Tuesday, September 08, 2009

Light 2

... For the form cannot desert matter, because it is inseparable from it, and matter itself cannot be deprived of form. But I have proposed that it is light which possesses of its very nature the function of multiplying itself and diffusing itself instantaneously in all directions. Whatever performs this operation is either light or some other agent that acts in virtue of its participating in light to which this operation belongs essentially. Corporeity, therefore, is either light itself or the agent which performs the aforementioned operation and introduces dimensions into matter in virtue of its participation in light, and acts through the power of this same light. But the first form cannot introduce dimensions into matter through the power of a subsequent form. Therefore light is not a form subsequent to corporeity, but it is corporeity itself.

—from Robert Grosseteste, On Light (trans. Clare C. Riedl)

Saturday, September 05, 2009

Light 1

Television began to appear in the writings of Italian artist Lucio Fontana just after he returned to Italy from his wartime home in Argentina in April 1947. At first it did so incidentally, to exemplify the mutual influence of art and science, which he believed occasionally placed art ist s in ant icipation of technological developments. Indeed, from then on (and despite the fact that regular television broadcasting only recommenced in Italy seven years later, at the beginning of 1954, a full year after its German counterpart), the medium that sends light through space played a fundamental role in Fontana’s artistic conception of Spatialism, which centered on a turn from illusionist to actual space. Faced with a television medium that was still out of reach, Fontana, like Götz, turned to painting, but unlike the German painter’s largely mimetic strategy, the Italian artist’s profoundly transformed the old medium.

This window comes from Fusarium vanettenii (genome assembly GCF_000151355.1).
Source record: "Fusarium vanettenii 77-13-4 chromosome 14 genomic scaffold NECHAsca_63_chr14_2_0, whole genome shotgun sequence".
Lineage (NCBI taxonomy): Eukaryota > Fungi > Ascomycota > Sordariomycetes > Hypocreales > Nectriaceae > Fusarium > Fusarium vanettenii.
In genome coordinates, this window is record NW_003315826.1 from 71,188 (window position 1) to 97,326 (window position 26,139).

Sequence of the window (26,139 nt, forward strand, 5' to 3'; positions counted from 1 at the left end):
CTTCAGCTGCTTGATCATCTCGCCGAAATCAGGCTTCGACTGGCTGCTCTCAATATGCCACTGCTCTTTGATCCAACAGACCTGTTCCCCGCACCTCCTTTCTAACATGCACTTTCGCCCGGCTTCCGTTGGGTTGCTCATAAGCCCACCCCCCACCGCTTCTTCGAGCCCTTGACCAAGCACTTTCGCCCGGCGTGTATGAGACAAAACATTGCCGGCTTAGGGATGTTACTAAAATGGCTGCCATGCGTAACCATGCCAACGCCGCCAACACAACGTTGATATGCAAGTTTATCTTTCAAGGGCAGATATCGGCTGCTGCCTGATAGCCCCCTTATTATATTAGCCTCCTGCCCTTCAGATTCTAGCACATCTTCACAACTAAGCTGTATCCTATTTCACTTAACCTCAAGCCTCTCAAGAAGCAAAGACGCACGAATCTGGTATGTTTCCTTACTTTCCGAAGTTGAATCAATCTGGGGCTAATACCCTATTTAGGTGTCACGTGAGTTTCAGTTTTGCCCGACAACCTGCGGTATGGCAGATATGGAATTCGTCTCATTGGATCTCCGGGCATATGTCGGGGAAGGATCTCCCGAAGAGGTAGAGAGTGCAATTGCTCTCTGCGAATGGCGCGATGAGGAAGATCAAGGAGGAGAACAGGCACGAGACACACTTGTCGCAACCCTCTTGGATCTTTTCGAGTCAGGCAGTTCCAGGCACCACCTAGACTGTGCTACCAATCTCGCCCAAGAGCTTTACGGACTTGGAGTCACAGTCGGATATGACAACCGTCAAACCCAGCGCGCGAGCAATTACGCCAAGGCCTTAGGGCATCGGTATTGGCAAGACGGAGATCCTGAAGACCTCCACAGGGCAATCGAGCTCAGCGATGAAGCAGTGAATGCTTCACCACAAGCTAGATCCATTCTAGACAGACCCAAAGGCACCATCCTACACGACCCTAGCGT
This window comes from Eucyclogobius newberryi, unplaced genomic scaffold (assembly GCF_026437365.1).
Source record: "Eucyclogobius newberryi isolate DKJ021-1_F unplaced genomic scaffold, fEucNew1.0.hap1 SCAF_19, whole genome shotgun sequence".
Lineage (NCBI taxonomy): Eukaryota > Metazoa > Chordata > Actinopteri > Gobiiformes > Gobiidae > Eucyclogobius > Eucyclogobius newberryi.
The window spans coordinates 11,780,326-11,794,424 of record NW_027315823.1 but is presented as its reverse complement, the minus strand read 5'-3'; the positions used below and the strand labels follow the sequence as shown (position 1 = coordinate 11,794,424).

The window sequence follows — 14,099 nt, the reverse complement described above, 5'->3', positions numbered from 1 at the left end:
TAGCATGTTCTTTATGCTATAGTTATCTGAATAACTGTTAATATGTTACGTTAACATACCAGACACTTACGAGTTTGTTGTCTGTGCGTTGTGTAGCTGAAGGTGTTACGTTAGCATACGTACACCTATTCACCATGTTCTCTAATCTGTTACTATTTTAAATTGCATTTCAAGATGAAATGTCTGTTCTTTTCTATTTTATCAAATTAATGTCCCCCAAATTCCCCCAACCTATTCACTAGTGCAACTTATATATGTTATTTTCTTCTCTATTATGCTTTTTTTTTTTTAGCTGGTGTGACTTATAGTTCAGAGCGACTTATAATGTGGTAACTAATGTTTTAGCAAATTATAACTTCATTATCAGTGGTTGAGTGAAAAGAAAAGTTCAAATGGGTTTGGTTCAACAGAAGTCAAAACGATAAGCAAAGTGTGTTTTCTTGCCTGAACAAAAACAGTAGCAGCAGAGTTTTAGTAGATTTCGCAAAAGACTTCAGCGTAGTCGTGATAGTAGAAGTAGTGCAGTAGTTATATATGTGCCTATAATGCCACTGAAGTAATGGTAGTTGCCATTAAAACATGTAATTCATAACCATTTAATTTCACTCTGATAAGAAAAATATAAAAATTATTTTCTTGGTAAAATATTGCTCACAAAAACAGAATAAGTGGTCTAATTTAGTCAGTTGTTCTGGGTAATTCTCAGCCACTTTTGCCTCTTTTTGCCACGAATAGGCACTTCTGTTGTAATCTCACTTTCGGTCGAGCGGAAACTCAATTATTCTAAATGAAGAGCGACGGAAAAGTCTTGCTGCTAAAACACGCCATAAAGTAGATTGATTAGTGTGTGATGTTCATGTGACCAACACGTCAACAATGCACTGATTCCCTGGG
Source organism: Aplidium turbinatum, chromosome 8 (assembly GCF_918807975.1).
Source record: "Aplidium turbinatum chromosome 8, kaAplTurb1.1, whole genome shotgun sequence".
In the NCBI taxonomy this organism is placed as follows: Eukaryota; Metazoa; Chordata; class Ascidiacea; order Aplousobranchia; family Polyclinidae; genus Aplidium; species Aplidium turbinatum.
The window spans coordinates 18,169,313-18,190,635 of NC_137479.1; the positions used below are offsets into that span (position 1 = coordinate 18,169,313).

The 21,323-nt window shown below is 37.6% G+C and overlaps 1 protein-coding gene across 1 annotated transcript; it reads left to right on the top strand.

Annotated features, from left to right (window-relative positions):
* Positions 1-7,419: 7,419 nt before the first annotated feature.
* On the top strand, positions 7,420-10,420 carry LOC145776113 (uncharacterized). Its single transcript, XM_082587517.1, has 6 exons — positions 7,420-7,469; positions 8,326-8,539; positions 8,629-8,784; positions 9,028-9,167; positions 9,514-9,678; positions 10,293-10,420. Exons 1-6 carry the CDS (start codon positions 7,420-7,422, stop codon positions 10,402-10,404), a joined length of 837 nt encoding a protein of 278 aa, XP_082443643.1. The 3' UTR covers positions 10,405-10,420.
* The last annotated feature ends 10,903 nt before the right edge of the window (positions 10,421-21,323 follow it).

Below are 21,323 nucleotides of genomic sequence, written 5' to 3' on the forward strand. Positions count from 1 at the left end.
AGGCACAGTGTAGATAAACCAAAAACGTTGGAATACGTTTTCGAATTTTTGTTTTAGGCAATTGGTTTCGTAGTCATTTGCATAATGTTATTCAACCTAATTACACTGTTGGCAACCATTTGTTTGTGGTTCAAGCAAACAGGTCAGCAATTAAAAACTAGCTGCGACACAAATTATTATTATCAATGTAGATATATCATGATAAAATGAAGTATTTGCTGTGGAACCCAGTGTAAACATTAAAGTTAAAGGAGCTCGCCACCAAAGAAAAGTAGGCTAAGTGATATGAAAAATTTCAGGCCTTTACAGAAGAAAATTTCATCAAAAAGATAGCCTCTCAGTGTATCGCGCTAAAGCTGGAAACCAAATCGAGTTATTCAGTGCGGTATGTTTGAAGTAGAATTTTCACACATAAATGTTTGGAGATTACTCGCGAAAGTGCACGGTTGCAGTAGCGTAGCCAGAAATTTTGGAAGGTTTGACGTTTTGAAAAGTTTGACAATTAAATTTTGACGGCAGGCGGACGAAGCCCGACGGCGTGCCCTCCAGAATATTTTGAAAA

Moreover, the architect Luigi Moretti, in a 1953 essay that hailed Italian television as a platform for the arts, reproduced examples of RAI’s experimental transmissions up to that point, including a studio production of Macbeth, a show covering famous jewelry, and, most importantly, two “luminous images in movement” by Fontana.30 The photographs are stills of moving light being filtered, at least in one case, through one of the buchi, Fontana’s signature works initially made from paper and then from canvas, respectively pierced from front and back with a stylus to create punctured surfaces. It appears that the one buco partially visible must have been handled like a screen to animate light in space and to project it onto a wall. This surely is the “new aesthetics” of “luminous forms crossing through space” that Fontana had called for the year prior in his Technical Manifesto of Spatialism. These spots and trails of light in frozen motion are likely the remains of a flickering, abstract light show that was part of Fontana and his peers’ Spatialist transmission.

—Christine Mehring, "Television Art's Abstract Starts: Europe circa 1944-1969" (October 125)

Thursday, September 03, 2009

"There is much to repay."

As many of you have probably heard, Philippine film critic Alexis Tioseco and Slovenian film critic Nika Bohinc (they were a couple) were murdered recently in Quezon City. I didn't know either of them personally, though I once had a bit of e-correspondence with Nika, who was lovely.

Some words from Gabe Klinger on these two people.

A remembrance of Alexis from Noel Vera.

There is also Alexis' letter to Nika which was a major piece of film criticism (here).

May they rest in peace - and we shall gather at the river.